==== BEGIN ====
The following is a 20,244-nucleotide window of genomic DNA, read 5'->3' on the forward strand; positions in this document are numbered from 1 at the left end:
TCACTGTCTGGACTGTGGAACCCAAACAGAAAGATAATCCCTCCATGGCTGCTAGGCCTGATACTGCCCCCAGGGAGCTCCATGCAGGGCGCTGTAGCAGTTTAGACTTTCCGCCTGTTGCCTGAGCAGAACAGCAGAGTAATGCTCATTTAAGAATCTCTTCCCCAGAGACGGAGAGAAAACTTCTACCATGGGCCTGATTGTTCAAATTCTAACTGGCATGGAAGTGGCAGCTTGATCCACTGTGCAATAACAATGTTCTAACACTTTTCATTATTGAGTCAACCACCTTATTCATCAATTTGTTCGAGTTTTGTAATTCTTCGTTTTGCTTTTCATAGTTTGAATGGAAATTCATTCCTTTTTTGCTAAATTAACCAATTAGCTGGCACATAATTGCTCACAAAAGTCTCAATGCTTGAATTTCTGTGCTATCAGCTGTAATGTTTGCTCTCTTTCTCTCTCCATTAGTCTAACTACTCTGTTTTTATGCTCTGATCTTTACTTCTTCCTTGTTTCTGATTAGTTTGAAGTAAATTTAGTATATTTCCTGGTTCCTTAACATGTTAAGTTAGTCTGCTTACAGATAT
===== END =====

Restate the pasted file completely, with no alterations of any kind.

The following is a 20,244-nucleotide window of genomic DNA, read 5'->3' on the forward strand; positions in this document are numbered from 1 at the left end:
TCACTGTCTGGACTGTGGAACCCAAACAGAAAGATAATCCCTCCATGGCTGCTAGGCCTGATACTGCCCCCAGGGAGCTCCATGCAGGGCGCTGTAGCAGTTTAGACTTTCCGCCTGTTGCCTGAGCAGAACAGCAGAGTAATGCTCATTTAAGAATCTCTTCCCCAGAGACGGAGAGAAAACTTCTACCATGGGCCTGATTGTTCAAATTCTAACTGGCATGGAAGTGGCAGCTTGATCCACTGTGCAATAACAATGTTCTAACACTTTTCATTATTGAGTCAACCACCTTATTCATCAATTTGTTCGAGTTTTGTAATTCTTCGTTTTGCTTTTCATAGTTTGAATGGAAATTCATTCCTTTTTTGCTAAATTAACCAATTAGCTGGCACATAATTGCTCACAAAAGTCTCAATGCTTGAATTTCTGTGCTATCAGCTGTAATGTTTGCTCTCTTTCTCTCTCCATTAGTCTAACTACTCTGTTTTTATGCTCTGATCTTTACTTCTTCCTTGTTTCTGATTAGTTTGAAGTAAATTTAGTATATTTCCTGGTTCCTTAACATGTTAAGTTAGTCTGCTTACAGATAT